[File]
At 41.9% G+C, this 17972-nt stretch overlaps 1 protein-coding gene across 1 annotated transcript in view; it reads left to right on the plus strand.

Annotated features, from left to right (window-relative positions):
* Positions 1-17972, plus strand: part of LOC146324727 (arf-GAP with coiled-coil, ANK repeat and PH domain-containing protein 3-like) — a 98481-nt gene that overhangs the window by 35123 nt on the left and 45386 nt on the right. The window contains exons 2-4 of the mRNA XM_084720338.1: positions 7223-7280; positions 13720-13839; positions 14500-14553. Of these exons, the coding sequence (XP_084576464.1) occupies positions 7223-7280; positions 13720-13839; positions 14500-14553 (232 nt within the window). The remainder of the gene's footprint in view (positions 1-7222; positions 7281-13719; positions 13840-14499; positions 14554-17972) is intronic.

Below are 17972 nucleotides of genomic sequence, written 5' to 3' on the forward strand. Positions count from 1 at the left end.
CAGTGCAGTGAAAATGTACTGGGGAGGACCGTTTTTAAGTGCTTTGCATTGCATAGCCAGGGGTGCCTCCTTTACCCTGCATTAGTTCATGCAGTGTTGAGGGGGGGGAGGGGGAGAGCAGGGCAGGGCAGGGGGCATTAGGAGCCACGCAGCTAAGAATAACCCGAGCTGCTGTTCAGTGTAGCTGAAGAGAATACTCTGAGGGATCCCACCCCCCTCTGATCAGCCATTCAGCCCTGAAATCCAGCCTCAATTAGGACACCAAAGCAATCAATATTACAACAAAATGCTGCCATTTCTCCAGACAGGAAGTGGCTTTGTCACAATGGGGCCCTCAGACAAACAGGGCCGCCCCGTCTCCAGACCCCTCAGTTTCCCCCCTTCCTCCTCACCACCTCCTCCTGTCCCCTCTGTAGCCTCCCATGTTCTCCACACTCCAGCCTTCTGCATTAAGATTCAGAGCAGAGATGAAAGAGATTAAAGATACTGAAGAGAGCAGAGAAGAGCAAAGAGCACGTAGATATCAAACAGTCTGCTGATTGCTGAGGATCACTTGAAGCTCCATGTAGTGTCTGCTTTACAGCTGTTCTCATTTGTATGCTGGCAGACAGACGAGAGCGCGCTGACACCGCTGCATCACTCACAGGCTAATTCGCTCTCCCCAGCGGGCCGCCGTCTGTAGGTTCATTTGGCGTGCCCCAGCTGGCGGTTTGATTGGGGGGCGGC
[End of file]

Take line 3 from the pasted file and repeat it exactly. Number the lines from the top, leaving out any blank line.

* Positions 1-17972, plus strand: part of LOC146324727 (arf-GAP with coiled-coil, ANK repeat and PH domain-containing protein 3-like) — a 98481-nt gene that overhangs the window by 35123 nt on the left and 45386 nt on the right. The window contains exons 2-4 of the mRNA XM_084720338.1: positions 7223-7280; positions 13720-13839; positions 14500-14553. Of these exons, the coding sequence (XP_084576464.1) occupies positions 7223-7280; positions 13720-13839; positions 14500-14553 (232 nt within the window). The remainder of the gene's footprint in view (positions 1-7222; positions 7281-13719; positions 13840-14499; positions 14554-17972) is intronic.